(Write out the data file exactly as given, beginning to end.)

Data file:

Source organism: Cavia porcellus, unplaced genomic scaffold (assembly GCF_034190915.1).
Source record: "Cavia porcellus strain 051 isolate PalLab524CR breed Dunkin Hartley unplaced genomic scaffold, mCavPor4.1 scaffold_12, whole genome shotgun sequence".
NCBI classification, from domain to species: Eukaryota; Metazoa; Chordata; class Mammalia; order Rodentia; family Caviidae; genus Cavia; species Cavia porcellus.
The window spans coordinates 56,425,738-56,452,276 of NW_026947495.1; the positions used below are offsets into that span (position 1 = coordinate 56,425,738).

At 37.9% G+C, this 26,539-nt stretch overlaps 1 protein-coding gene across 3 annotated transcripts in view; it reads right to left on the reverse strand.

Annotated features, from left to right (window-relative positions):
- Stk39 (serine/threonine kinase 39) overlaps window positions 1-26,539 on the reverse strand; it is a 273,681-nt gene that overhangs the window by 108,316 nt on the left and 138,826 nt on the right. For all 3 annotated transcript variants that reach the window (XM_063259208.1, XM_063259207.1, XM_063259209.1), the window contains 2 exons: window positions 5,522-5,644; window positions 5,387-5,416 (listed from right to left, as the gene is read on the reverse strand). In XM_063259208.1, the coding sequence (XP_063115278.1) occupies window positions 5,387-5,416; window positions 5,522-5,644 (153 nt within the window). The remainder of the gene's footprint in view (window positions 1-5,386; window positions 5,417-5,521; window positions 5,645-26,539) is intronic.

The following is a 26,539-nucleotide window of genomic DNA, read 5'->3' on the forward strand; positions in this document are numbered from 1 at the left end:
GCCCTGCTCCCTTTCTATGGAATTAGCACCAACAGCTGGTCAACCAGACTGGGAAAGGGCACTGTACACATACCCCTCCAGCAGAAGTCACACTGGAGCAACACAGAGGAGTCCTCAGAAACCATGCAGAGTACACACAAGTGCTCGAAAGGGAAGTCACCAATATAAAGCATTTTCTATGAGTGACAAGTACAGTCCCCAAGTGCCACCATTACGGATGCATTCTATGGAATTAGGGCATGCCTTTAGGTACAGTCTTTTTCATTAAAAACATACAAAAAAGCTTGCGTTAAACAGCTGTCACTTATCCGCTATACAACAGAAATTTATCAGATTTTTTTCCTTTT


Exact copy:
Source organism: Cavia porcellus, unplaced genomic scaffold (assembly GCF_034190915.1).
Source record: "Cavia porcellus strain 051 isolate PalLab524CR breed Dunkin Hartley unplaced genomic scaffold, mCavPor4.1 scaffold_12, whole genome shotgun sequence".
NCBI classification, from domain to species: Eukaryota; Metazoa; Chordata; class Mammalia; order Rodentia; family Caviidae; genus Cavia; species Cavia porcellus.
The window spans coordinates 56,425,738-56,452,276 of NW_026947495.1; the positions used below are offsets into that span (position 1 = coordinate 56,425,738).

At 37.9% G+C, this 26,539-nt stretch overlaps 1 protein-coding gene across 3 annotated transcripts in view; it reads right to left on the reverse strand.

Annotated features, from left to right (window-relative positions):
- Stk39 (serine/threonine kinase 39) overlaps window positions 1-26,539 on the reverse strand; it is a 273,681-nt gene that overhangs the window by 108,316 nt on the left and 138,826 nt on the right. For all 3 annotated transcript variants that reach the window (XM_063259208.1, XM_063259207.1, XM_063259209.1), the window contains 2 exons: window positions 5,522-5,644; window positions 5,387-5,416 (listed from right to left, as the gene is read on the reverse strand). In XM_063259208.1, the coding sequence (XP_063115278.1) occupies window positions 5,387-5,416; window positions 5,522-5,644 (153 nt within the window). The remainder of the gene's footprint in view (window positions 1-5,386; window positions 5,417-5,521; window positions 5,645-26,539) is intronic.

The following is a 26,539-nucleotide window of genomic DNA, read 5'->3' on the forward strand; positions in this document are numbered from 1 at the left end:
GCCCTGCTCCCTTTCTATGGAATTAGCACCAACAGCTGGTCAACCAGACTGGGAAAGGGCACTGTACACATACCCCTCCAGCAGAAGTCACACTGGAGCAACACAGAGGAGTCCTCAGAAACCATGCAGAGTACACACAAGTGCTCGAAAGGGAAGTCACCAATATAAAGCATTTTCTATGAGTGACAAGTACAGTCCCCAAGTGCCACCATTACGGATGCATTCTATGGAATTAGGGCATGCCTTTAGGTACAGTCTTTTTCATTAAAAACATACAAAAAAGCTTGCGTTAAACAGCTGTCACTTATCCGCTATACAACAGAAATTTATCAGATTTTTTTCCTTTT